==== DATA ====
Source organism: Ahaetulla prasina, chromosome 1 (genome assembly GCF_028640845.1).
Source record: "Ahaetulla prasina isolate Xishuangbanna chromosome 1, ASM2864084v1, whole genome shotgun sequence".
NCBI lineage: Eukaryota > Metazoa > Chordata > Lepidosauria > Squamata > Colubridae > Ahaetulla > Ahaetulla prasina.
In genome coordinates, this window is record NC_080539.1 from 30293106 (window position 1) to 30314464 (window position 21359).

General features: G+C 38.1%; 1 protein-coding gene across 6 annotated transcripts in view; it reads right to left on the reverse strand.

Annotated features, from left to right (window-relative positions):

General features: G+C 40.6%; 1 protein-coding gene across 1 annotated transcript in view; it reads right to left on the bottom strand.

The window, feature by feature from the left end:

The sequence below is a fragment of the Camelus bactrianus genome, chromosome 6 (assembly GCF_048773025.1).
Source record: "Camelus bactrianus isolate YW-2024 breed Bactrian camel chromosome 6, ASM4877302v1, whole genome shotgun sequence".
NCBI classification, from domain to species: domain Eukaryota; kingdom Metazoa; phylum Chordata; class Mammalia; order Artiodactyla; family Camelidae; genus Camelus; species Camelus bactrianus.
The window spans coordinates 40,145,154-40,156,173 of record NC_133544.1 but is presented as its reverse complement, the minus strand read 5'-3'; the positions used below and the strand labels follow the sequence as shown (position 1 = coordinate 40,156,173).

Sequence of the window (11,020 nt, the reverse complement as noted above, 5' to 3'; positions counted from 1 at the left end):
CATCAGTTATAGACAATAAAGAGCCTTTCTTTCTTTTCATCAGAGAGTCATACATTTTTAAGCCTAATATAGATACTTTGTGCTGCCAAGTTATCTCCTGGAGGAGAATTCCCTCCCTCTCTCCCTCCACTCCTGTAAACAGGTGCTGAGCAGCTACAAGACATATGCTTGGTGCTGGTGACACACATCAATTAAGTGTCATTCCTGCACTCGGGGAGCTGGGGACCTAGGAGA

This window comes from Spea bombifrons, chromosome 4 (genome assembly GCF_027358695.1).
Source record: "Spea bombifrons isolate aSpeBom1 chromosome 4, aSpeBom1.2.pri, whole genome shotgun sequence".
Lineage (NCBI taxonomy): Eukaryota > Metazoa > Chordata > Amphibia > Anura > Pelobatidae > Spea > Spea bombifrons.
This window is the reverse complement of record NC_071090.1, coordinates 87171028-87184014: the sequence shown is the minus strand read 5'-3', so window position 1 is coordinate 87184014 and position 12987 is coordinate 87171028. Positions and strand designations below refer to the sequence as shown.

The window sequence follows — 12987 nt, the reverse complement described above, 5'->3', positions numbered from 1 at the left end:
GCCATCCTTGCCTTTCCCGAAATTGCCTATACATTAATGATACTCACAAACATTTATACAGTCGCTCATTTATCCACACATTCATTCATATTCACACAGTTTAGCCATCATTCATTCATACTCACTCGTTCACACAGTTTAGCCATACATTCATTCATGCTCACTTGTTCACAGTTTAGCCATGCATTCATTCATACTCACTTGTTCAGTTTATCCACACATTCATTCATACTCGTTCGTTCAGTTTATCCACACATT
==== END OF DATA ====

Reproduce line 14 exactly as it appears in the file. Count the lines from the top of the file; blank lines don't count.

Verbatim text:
CATCAGTTATAGACAATAAAGAGCCTTTCTTTCTTTTCATCAGAGAGTCATACATTTTTAAGCCTAATATAGATACTTTGTGCTGCCAAGTTATCTCCTGGAGGAGAATTCCCTCCCTCTCTCCCTCCACTCCTGTAAACAGGTGCTGAGCAGCTACAAGACATATGCTTGGTGCTGGTGACACACATCAATTAAGTGTCATTCCTGCACTCGGGGAGCTGGGGACCTAGGAGA